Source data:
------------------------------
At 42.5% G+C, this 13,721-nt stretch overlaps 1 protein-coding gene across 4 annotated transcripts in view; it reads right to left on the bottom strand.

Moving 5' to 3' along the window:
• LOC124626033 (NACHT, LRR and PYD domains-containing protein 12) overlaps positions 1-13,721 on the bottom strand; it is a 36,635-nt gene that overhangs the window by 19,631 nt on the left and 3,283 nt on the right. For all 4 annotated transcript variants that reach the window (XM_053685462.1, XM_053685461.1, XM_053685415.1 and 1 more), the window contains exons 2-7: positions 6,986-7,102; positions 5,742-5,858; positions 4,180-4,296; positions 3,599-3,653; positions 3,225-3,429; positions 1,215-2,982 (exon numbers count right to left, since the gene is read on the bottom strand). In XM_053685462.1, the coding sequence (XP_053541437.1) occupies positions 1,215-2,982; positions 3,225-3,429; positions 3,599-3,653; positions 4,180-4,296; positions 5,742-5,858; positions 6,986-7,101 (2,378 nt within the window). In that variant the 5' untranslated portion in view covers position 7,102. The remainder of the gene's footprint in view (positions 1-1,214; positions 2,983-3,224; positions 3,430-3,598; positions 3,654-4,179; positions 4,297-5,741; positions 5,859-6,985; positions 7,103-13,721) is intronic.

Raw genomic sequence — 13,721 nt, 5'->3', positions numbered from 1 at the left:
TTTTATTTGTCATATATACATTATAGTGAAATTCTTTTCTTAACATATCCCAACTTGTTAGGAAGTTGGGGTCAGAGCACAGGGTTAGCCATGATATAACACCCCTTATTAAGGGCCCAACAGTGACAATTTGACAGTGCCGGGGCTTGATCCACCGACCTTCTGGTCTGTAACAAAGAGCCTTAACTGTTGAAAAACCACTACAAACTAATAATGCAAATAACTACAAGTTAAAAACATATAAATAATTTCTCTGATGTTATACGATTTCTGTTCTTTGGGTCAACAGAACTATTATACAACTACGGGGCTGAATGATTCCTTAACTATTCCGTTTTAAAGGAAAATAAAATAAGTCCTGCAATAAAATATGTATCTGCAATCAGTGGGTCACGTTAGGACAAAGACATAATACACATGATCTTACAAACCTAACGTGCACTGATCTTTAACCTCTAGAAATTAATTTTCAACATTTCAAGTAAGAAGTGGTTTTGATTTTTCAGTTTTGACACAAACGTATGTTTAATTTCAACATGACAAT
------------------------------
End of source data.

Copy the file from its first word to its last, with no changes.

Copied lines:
At 42.5% G+C, this 13,721-nt stretch overlaps 1 protein-coding gene across 4 annotated transcripts in view; it reads right to left on the bottom strand.

Moving 5' to 3' along the window:
• LOC124626033 (NACHT, LRR and PYD domains-containing protein 12) overlaps positions 1-13,721 on the bottom strand; it is a 36,635-nt gene that overhangs the window by 19,631 nt on the left and 3,283 nt on the right. For all 4 annotated transcript variants that reach the window (XM_053685462.1, XM_053685461.1, XM_053685415.1 and 1 more), the window contains exons 2-7: positions 6,986-7,102; positions 5,742-5,858; positions 4,180-4,296; positions 3,599-3,653; positions 3,225-3,429; positions 1,215-2,982 (exon numbers count right to left, since the gene is read on the bottom strand). In XM_053685462.1, the coding sequence (XP_053541437.1) occupies positions 1,215-2,982; positions 3,225-3,429; positions 3,599-3,653; positions 4,180-4,296; positions 5,742-5,858; positions 6,986-7,101 (2,378 nt within the window). In that variant the 5' untranslated portion in view covers position 7,102. The remainder of the gene's footprint in view (positions 1-1,214; positions 2,983-3,224; positions 3,430-3,598; positions 3,654-4,179; positions 4,297-5,741; positions 5,859-6,985; positions 7,103-13,721) is intronic.

Raw genomic sequence — 13,721 nt, 5'->3', positions numbered from 1 at the left:
TTTTATTTGTCATATATACATTATAGTGAAATTCTTTTCTTAACATATCCCAACTTGTTAGGAAGTTGGGGTCAGAGCACAGGGTTAGCCATGATATAACACCCCTTATTAAGGGCCCAACAGTGACAATTTGACAGTGCCGGGGCTTGATCCACCGACCTTCTGGTCTGTAACAAAGAGCCTTAACTGTTGAAAAACCACTACAAACTAATAATGCAAATAACTACAAGTTAAAAACATATAAATAATTTCTCTGATGTTATACGATTTCTGTTCTTTGGGTCAACAGAACTATTATACAACTACGGGGCTGAATGATTCCTTAACTATTCCGTTTTAAAGGAAAATAAAATAAGTCCTGCAATAAAATATGTATCTGCAATCAGTGGGTCACGTTAGGACAAAGACATAATACACATGATCTTACAAACCTAACGTGCACTGATCTTTAACCTCTAGAAATTAATTTTCAACATTTCAAGTAAGAAGTGGTTTTGATTTTTCAGTTTTGACACAAACGTATGTTTAATTTCAACATGACAAT